// a tx that includes an output of the right amount

      // this is similar to what we did in the manual version
      const receiveAddress = await funder.createAddress('default') // send it back to the funder
      const tx = await funder.send({
        outputs: [{
          value: amountToFund,
          address: receiveAddress.address

      // get index of ouput for fundingCoin
      let coinIndex;
      for (let i=0; i < tx.outputs.length; i++) {
        if (tx.outputs[i].value === amountToFund) {
          coinIndex = i;

      assert(tx.outputs[coinIndex].value === amountToFund, 'value of output at index not correct');

      // first argument is for the account
      // default is being used for all examples
      fundingCoin = await funder.getCoin('default', tx.hash, coinIndex);
    fundingCoins[] = fundingCoin;

We now should have an object available that has the information of the coins we will be using to fund our transaction with mapped to the name of each wallet (so we can retrieve the wallet information later). It should look something like this (note that the values are larger than our funding amount due to the fee):

  "funder1": {
    "version": 1,
    "height": -1,
    "value": 50002370,
    "script": "76a914127cb1a40212169c49fe22d13307b18af1fa07ad88ac",
    "address": "SNykaBMuTyeUQkK8exZyymWNrnYX5vVPuY",
    "coinbase": false,
    "hash": "163068016a39e2d9c869bcdb8646dbca93e07824db39217b5c444e7c61d1a82c",
    "index": 0
  "funder2": {
    "version": 1,
    "height": -1,
    "value": 50002370,
    "script": "76a9146e08c73b355e690ba0b1198d578c4c6c52b3813688ac",
    "address": "SXKossD65D7h62fhzGrntERBrPeXUfiC92",
    "coinbase": false,
    "hash": "11f3180c5069f2692f1ee1463257b21dc217441e792493c8f5ee230c35d97d96",
    "index": 0

Step 3: Create our Crowdfund Tx

Now that we have our coins ready we can start to template the transaction!

Please note again that the way we are funding the transactions is by sending our private keys unencrypted across the network so don't use this in production.

const composeWalletCrowdfund = async function composeWalletCrowdfund() {
  const fundMe = new MTX();

  // Use the maxFee to calculate output value for transaction
  fundMe.addOutput({value: fundingTarget, address: fundeeAddress.address });

  // go through our coins and add each as an input in our transaction
  let inputCounter = 0;
  for(let funder in fundingCoins) {
    const wallet = funders[funder];
    const coinOptions = fundingCoins[funder];

    const key = await wallet.getWIF(coinOptions.address);
    const keyring = new bcoin.keyring.fromSecret(key.privateKey);

    // this is the same utility as we used in our other example
    addInput(coinOptions, inputCounter, fundMe, keyring);
    assert(fundMe.isSigned(), 'Input has not been signed correctly');

  // confirm that the transaction has been properly templated and signed
    fundMe.inputs.length === Object.keys(funders).length,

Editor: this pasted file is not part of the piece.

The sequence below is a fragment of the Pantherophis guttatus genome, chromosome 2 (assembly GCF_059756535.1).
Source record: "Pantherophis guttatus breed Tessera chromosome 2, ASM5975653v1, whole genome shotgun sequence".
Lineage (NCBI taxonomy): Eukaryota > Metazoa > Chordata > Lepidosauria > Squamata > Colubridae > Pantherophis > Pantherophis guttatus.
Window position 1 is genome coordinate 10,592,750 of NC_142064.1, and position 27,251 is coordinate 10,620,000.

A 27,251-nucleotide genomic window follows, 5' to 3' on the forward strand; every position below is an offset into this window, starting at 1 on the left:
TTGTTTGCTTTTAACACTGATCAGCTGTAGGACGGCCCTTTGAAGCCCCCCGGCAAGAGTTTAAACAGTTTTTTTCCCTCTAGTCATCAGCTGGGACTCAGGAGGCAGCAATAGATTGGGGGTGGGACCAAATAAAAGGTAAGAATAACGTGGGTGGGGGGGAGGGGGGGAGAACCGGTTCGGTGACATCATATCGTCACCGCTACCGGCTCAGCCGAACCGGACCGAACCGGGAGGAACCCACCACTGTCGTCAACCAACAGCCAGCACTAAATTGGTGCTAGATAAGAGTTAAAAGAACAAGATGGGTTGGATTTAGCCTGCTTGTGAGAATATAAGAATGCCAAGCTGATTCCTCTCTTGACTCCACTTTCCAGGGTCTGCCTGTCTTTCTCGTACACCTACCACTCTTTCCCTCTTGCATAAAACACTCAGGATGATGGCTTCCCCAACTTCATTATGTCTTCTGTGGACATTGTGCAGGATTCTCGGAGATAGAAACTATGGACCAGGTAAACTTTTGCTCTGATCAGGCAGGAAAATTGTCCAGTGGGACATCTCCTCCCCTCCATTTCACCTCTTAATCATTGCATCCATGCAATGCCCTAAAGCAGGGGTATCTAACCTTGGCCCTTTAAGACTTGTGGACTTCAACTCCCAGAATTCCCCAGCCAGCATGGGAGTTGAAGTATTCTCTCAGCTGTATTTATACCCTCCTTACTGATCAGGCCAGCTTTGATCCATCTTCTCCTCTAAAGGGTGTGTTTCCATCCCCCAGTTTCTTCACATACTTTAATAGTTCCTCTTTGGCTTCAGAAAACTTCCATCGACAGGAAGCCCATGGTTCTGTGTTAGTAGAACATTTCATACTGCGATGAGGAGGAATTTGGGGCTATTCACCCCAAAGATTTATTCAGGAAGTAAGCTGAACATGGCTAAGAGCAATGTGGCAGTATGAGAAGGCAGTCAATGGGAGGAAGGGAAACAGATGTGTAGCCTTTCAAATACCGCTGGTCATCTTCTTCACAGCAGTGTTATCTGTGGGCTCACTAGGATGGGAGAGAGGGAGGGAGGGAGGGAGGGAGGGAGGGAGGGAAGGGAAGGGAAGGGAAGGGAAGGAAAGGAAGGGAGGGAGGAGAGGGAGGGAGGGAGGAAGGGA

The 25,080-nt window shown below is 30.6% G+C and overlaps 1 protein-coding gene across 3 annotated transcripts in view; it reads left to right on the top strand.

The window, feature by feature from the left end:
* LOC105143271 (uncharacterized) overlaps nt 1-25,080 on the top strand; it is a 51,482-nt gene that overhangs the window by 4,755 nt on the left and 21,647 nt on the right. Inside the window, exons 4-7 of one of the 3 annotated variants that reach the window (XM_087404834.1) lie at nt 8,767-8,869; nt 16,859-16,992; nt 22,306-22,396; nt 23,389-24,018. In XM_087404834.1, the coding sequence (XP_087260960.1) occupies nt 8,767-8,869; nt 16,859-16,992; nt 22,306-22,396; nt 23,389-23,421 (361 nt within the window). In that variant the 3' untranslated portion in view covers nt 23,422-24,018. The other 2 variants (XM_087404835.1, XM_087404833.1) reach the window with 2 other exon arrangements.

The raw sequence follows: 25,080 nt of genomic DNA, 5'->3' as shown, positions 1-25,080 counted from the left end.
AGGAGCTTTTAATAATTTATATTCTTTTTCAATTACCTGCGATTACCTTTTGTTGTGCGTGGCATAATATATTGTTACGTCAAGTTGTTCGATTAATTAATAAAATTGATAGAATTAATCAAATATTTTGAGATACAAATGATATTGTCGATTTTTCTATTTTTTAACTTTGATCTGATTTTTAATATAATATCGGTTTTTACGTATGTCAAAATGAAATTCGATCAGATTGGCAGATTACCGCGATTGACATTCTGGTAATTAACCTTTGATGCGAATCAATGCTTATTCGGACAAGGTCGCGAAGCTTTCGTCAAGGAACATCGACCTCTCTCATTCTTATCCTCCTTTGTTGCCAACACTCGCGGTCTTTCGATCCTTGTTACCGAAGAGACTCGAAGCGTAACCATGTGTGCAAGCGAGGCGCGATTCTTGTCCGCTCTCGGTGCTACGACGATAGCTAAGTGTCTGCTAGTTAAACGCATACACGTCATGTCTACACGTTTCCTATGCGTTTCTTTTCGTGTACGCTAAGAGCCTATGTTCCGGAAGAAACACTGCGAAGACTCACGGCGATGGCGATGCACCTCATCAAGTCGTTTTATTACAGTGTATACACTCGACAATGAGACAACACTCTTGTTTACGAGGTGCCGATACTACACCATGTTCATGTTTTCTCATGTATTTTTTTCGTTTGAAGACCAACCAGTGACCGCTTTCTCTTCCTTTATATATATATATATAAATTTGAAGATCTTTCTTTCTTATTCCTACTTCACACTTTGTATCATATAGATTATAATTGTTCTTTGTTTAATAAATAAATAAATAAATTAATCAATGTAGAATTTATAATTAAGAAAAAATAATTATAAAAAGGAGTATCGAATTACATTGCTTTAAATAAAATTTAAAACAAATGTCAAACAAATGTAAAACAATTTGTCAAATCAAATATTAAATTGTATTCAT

'Number of inputs in MTX is incorrect'
  assert(fundMe.verify(), 'MTX is malformed');

  // make our transaction immutable so we can send it to th enetwork
  const tx = fundMe.toTX();

  assert(tx.verify(fundMe.view), 'TX is malformed. Fix before broadcasting');

  // check the value of our inputs just to confirm what the fees are
  console.log('Total value of inputs: ', fundMe.getInputValue() );
  console.log('Fee to go to miners: ', fundMe.getInputValue() - fundingTarget);

  // Finally, broadcast tx
  try {
    const broadcastStatus = await client.broadcast(tx);
    return tx;
  } catch (e) {
    console.log('There was a problem: ', e);
  .then(myCrowdfundTx => console.log('Transaction broadcast: ', myCrowdfundTx))
  .catch(e => console.log('There was a problem: ', e));

And there you have it! If you were doing this on testnet, your fundeeWallet should now be 1BTC richer. If you're on a simnet or regtest network, you'll have to mine a block with your transactions to get those funds confirmed. Also note that, unless you have exact change coins, there will be 3 transactions that need to be confirmed: one each for the wallets that are splitting coins, and one for the crowdfund transaction.

How to Extend and Improve

These examples are obviously pretty basic, but they should give you an idea of how to use Bitcoin's scripting to build out the foundation for more complex applications. Here are some ideas on how you could build on top of these examples and get closer to a production ready application.

  • More flexible contribution scheme (currently it's just 2 funders that split the amount evenly). E.g. custom number of contributers, custom contribution amount, etc.
  • UX to let people interact with the transaction via a browser
  • More advanced interface for fee estimation and include platform for large number of funders (for example, since you may be limited to number of funders per tx, you could include interface for multiple transactions for a single campaign. You would also want to include a check to make sure your tx is not bigger than 100kb otherwise it'll get rejected by the network)
  • Add a fund matching scheme where someone can say they will match future contributions
  • Currently the examples split transactions to make a coin available that equals the target contribution amount. This is expensive since you have to broadcast multiple transactions. An interface to choose to donate from available available coins might help to make this more efficient.

Make sure to get in touch with us on Twitter or Slack if you build out any of these ideas!

Again, for a working example of the code (without all the text and explanations), check out the repo on github.